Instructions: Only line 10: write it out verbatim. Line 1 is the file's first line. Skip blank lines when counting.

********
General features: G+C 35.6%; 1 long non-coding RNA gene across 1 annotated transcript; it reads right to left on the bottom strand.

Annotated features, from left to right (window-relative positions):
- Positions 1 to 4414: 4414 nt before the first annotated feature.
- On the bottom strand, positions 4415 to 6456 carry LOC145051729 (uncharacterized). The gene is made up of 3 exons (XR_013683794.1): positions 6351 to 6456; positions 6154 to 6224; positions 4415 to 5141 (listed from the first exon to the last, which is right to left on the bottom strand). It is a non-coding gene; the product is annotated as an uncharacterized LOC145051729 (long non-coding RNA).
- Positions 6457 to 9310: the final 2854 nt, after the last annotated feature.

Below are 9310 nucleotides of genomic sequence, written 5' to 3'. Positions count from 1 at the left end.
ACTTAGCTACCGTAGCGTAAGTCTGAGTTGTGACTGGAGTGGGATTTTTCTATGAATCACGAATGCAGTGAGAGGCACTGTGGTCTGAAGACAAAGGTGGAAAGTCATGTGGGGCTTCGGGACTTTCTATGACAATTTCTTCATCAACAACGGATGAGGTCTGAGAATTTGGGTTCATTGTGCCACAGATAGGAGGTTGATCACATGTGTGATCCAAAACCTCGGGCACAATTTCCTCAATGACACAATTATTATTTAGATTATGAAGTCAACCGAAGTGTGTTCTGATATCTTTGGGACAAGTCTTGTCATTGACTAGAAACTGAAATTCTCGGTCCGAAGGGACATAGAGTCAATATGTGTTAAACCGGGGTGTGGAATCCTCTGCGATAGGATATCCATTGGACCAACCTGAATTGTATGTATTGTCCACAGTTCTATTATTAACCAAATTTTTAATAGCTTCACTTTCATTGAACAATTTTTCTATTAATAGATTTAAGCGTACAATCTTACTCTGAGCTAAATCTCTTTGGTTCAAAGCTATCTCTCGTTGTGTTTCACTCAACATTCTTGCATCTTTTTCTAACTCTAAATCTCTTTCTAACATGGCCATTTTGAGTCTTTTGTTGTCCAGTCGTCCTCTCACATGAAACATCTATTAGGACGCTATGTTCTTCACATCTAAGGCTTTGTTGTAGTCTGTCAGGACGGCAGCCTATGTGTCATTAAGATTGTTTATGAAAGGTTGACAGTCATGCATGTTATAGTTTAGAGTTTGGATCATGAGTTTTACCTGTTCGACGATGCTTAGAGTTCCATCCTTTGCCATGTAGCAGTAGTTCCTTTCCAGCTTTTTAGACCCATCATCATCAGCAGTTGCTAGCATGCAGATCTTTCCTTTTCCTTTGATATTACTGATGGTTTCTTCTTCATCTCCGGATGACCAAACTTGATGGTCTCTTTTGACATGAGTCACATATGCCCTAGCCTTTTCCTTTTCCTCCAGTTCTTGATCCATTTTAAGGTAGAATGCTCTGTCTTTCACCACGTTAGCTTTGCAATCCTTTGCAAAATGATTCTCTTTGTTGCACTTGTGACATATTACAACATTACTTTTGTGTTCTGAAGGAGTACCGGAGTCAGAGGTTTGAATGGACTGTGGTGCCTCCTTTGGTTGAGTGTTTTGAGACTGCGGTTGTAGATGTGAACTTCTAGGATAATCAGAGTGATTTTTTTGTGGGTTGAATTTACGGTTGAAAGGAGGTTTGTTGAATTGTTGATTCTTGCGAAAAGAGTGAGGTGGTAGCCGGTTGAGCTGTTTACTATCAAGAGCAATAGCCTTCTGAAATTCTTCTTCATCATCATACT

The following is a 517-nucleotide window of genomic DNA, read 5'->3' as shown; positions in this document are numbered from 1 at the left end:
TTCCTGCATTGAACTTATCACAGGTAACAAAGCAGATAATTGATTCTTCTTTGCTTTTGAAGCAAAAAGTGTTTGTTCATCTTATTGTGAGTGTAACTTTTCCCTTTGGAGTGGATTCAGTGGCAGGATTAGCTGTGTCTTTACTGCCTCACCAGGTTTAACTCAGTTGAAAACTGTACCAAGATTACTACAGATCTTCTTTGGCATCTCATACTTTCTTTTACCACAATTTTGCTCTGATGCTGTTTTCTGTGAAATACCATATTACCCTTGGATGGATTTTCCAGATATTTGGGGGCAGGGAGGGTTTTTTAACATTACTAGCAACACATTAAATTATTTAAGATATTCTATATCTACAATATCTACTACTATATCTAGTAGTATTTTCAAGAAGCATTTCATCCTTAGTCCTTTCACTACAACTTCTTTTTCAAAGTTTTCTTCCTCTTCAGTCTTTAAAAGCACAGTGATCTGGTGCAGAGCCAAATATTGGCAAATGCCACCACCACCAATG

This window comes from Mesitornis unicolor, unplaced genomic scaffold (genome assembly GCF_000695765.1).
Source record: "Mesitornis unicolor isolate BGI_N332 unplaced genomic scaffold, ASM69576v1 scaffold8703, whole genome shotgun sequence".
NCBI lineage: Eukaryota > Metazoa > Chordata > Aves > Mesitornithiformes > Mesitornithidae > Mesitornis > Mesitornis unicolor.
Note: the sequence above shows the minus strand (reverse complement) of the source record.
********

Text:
This window comes from Mesitornis unicolor, unplaced genomic scaffold (genome assembly GCF_000695765.1).